Chiellini 1st came into the fray with his consistent performances with Livorno. The defender was influential at the back and contributed in a massive way that led to Livorno’s promotion to the Seria A under Walter Mazzarri. Mazzarri went on the describe Chiellini by saying that he was “a force of nature, a universal player that every manager would like in their team. He is from another planet, able to mark three players himself.” On the pitch he can do almost everything. He is naturally left-footed and under Mazzarri at Livorno, he learned to play in a back three, which fell perfectly in place for Antonio Conte when he arrived and deployed the new system. Chiellini also became a regular for his country Chiellini when Fabio Cannavaro started to decline, replacing him under Roberto Donadoni at the 2008 European Championship and has remained ever present since then with 67 caps and four goals for the Azzurri. With Barzagli, Bonucci, and Chiellini being so good with the back three system with Juventus it was about time that Italy would also soon use the same formation in their national team set-up.

 

Chiellini also became a regular for his country Chiellini when Fabio Cannavaro started to decline, replacing him under Roberto Donadoni at the 2008 European Championship and has remained ever present since then with 67 caps and four goals for the Azzurri. With Barzagli, Bonucci and Chiellini being so good with the back three system with Juventus it was about time that Italy would also soon use the same formation in their national team set-up.

 

STEPHAN LICHTSTEINER

Over the previous five seasons, Stephan Lichtsteiner had proved himself to be among the most important and consistent members of the Juventus squad. A reliable performer as a right wing-back, the Switzerland international delivered everything the Bianconeri could ask from a player. Lichsteiner also was massively crucial in Juventus’s system along with the back three. He was solid defensively, capable of shutting down the very best wingers or midfielders he faced out on the flank. In attack, Lichsteiner has been one of the best crossers in the game that has resulted in him gaining a handful of assists in the process. Lichsteiner also had a knack to show his worth on the biggest of stages.

 

The Swiss has weighed in with some crucial goals, too. That was a habit that began when he netted the first-ever strike at Juventus Stadium in competitive play and continued as he bagged against the likes of Inter Milan, Lazio and Borussia Monchengladbach in the years that followed. Having led Juve with assists during 2013/14, the 2014/15 campaign saw him create Alvaro Morata’s equalising goal in the Champions League final which sadly ended in defeat for his team. With injuries ruining his recent years and with the arrival of Dani Alves, the Swiss International has found himself on the fringes but no one can deny how crucial Stephan Lichsteiner has been in The Old Lady’s recent success.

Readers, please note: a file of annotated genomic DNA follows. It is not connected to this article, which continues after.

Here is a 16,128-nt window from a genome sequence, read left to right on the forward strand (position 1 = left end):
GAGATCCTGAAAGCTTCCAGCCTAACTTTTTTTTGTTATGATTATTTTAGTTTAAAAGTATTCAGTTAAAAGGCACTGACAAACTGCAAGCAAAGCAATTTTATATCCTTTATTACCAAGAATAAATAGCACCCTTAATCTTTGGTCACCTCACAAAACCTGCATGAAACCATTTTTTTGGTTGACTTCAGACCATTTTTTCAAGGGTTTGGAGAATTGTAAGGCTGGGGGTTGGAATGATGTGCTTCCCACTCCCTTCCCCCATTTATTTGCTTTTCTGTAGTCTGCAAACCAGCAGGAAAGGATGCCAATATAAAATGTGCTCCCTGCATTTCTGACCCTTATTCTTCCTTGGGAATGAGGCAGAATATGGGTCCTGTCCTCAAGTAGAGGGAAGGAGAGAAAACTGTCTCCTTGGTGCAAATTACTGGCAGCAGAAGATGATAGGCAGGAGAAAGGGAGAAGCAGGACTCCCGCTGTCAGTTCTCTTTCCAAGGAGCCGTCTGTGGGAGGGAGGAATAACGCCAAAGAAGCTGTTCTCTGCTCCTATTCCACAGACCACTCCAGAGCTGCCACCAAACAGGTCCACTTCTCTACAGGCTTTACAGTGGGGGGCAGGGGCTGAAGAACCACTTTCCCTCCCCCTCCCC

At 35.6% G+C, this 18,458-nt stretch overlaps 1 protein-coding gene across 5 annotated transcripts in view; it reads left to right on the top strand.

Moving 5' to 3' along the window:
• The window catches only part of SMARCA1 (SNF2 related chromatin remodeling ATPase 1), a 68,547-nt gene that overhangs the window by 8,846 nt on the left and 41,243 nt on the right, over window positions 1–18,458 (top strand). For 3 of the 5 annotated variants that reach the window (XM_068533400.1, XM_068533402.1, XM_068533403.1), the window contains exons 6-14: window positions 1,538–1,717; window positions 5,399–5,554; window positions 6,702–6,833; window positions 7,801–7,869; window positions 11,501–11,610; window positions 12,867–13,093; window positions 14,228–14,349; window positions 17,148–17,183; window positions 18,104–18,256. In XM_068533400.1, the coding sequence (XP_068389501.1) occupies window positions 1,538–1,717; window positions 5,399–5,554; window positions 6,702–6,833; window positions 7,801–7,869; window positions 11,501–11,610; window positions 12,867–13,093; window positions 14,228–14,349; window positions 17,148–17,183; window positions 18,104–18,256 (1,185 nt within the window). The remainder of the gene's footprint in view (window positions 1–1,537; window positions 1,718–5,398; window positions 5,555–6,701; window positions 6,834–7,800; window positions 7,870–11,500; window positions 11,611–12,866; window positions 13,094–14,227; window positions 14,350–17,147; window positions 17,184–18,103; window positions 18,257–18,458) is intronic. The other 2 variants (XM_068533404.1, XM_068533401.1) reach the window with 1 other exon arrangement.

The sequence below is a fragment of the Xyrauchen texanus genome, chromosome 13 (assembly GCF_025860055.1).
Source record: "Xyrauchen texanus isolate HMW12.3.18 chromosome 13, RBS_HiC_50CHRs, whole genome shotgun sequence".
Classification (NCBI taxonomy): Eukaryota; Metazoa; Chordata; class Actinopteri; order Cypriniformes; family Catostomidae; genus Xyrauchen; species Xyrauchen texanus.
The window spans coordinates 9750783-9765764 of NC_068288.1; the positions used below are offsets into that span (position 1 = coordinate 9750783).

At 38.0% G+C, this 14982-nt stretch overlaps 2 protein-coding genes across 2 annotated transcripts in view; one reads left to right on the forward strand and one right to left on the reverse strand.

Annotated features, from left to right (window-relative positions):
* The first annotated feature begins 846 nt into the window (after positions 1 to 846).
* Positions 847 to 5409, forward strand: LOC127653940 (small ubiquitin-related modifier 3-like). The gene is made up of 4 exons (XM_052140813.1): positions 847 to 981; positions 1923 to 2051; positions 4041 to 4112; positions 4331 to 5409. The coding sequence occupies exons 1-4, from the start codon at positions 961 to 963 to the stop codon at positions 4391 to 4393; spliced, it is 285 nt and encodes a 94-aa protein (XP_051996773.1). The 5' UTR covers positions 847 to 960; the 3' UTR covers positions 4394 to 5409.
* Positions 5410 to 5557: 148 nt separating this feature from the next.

CLAUDIO MARCHISIO

Joining the Bianconeri at the age of seven, way back in 1993, he has played for his childhood club for more than two decades yet has often been overshadowed. The former AC Milan boss is not the first to label Marchisio as an important player, yet somehow, the 30-year-old remains underappreciated and underrated by the wider football audience. His early years saw him spend a season on loan at Empoli, gaining valuable Serie A and UEFA Cup experience, but even after returning to Juventus ahead of the 2008/09 season.

 

The Italian maestro successfully managed to displace Christian Poulsen, Momo Sissoko and Tiago Mendes in Claudio Ranieri’s set up. In his career at the start, he never played the same position, a parade of coaches deploying him in a variety of roles because he highly versatile and possessed the ability to do whatever he was asked. Antonio Conte shifted his tactics in the early part of his reign but eventually settled on using him in a trio with Andrea Pirlo and Arturo Vidal which proved so successful. His running, tactical intelligence and late bursts into the box made that a wonderfully balanced midfield and even under Allegri took up Andrea Pirlo’s position when the bearded genius was injured.